Fascinating: Crémant d’Alsace

This piece explores the bubbly wine of Alsace, France: Crémant d’Alsace.


It’s one of the best stories in wine: the origin of bubbles. We’ve heard a few tales, such as Dom Pérignon’s famous quote about seeing stars in the bubbles in his glass of Champagne. Down in Limoux, in southwest France, they claim to be the first to make a French sparkler in the Blanquette de Limoux, which is made of 100% Mauzac and was a treasure President Thomas Jefferson.

Since these early days, the craft of bubbles has been honed and perfected all over the world, with Champagne left to defend themselves: Not all bubbly wine is called Champagne! Don’t say that! And it’s true, not all bubbly wine is from Champagne, and there are other bubbly wines from elsewhere in France that go by different names that may or may not be vintified through different wine-making methods. The lesson here is that the name of French wine embodies where it is from. Always remember that the label on a bottle of French wine is meant to reveal the terroir in which it was grown, not necessarily what is in the bottle. Though, of course, knowing where a wine grew up often tells a rich story about what we’ll find when we taste it.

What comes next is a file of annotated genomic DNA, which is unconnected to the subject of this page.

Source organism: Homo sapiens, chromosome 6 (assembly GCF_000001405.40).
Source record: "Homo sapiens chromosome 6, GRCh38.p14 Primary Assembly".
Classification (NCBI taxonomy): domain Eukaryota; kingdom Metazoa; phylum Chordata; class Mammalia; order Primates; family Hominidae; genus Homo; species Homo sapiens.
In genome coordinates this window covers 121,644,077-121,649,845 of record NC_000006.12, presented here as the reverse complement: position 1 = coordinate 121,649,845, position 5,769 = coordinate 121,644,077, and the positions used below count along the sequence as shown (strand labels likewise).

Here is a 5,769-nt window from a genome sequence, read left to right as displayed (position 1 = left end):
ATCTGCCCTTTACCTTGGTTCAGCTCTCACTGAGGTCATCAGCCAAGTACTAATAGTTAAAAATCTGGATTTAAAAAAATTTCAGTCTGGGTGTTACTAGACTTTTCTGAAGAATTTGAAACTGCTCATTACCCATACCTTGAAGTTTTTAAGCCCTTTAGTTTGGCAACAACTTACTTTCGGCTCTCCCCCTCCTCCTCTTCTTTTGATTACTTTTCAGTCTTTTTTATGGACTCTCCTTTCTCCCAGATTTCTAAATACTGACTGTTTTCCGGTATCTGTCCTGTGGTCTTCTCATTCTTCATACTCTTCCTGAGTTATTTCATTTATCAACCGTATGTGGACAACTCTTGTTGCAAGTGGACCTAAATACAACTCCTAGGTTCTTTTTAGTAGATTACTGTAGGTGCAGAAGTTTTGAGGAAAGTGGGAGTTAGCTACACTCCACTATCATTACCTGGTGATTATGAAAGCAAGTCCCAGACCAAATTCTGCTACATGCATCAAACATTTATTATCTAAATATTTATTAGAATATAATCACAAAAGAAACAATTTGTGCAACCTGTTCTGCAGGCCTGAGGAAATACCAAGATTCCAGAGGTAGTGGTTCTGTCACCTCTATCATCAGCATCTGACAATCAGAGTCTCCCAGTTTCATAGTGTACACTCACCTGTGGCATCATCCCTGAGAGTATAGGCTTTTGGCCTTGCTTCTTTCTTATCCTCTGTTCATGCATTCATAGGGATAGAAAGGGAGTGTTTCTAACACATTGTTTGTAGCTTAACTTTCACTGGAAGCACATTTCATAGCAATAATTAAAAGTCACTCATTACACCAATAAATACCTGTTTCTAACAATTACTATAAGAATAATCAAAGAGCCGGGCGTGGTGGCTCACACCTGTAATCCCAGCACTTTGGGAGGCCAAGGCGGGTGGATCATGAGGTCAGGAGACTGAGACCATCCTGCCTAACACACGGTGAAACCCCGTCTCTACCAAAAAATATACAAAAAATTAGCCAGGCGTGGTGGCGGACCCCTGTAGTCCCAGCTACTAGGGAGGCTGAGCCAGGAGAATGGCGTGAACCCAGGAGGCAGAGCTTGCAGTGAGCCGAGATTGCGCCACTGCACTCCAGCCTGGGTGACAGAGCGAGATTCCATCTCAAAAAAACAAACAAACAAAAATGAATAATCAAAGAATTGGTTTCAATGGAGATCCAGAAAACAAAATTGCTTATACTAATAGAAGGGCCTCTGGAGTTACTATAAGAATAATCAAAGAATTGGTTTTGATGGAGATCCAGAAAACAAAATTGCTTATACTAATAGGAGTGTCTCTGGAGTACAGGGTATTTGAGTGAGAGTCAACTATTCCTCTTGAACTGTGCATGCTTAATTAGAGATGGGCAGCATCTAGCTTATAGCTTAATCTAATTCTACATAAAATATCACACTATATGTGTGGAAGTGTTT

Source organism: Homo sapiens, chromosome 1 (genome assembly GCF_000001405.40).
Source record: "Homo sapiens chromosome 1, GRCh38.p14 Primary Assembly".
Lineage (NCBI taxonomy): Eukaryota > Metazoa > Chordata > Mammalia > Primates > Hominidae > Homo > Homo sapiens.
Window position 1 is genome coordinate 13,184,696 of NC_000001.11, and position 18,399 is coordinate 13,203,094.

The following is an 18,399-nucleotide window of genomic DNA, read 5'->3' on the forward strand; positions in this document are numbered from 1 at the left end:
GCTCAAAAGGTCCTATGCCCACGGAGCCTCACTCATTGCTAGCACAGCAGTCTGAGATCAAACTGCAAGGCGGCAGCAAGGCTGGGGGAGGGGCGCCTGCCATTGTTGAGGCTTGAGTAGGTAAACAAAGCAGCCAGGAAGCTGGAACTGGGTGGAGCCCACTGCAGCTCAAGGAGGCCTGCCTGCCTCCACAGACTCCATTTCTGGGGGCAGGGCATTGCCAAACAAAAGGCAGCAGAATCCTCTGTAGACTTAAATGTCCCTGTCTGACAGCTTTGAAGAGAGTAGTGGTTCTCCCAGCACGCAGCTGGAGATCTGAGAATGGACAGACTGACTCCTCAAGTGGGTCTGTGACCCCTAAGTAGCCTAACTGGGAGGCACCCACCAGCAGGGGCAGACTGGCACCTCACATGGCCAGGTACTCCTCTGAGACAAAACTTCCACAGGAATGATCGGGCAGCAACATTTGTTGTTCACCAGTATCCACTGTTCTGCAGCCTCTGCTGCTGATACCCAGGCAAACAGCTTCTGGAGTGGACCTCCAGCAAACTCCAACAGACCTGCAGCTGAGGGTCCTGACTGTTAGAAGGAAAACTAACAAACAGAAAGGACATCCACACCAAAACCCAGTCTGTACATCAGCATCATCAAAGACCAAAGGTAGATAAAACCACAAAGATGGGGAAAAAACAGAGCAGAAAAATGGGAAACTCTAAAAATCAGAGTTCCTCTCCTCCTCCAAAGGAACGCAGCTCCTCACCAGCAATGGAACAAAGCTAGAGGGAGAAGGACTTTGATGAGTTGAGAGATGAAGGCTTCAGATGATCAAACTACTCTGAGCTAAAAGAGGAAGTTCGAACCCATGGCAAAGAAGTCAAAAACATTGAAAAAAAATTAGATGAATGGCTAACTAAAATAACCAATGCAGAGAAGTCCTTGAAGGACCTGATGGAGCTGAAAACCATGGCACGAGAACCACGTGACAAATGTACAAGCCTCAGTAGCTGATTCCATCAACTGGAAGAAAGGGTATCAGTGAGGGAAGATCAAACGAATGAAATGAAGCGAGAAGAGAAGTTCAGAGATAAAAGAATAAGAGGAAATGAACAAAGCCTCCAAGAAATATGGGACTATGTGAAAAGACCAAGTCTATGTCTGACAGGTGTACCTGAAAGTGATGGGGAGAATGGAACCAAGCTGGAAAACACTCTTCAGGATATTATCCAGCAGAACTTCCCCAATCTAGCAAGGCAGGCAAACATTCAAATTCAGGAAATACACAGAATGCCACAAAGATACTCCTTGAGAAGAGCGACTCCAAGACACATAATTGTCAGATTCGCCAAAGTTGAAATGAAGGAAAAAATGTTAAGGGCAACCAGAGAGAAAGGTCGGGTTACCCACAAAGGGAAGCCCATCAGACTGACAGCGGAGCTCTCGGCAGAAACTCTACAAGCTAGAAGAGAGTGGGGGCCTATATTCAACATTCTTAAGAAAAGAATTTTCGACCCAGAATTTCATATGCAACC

Crémant d’Alsace


One of my favorite bubbly styles of wine comes from Alsace, which is located in the North East corner of France and threads along the Rhine river. The Route des Vins d’Alsace leads wine lovers through over 100 villages frosted with charming timber homes and buildings. The Vosges Mountains create an additional layer of appeal: beautiful, rolling, natural. Cobblestones, flowers, estates, history (a load of history) are all part of the Alsace experience. Alsace is not far from the Champagne region, but the atmosphere is quite different, with the influence of the Vosges range as well as more sunny warmth.

Cremant d’Alsace wines are picked early, capturing freshness and acidity that presents with vitality in the finished wine which is cleansing, crisp, aromatic and vibrant. Principal grapes are Pinot Blanc, Pinot Gris, Pinot Noir, Riesling or Chardonnay. These wines come in white or rosé shades and fall under their own AOP. Prices are reasonable for these wines, but quality is paramount. Truly a gem in France’s wine crown, expect to be impressed and faithful.

The term crémant describes the method of making the wine and making the bubbles in the wine. I’ll admit that when I read most accounts of how bubbles are made, there is something about the way it comes out on paper that destroys the magic of what really happens. And this is partly because we can’t step on any toes…everything has a purposeful name and this all needs to be clear. To keep it simple, understand that there is a traditional method (Méthode Traditionelle) for manifesting bubbles in the bottle. This method is employed in Alsace and is called crémant.

How the Bubbles Come Alive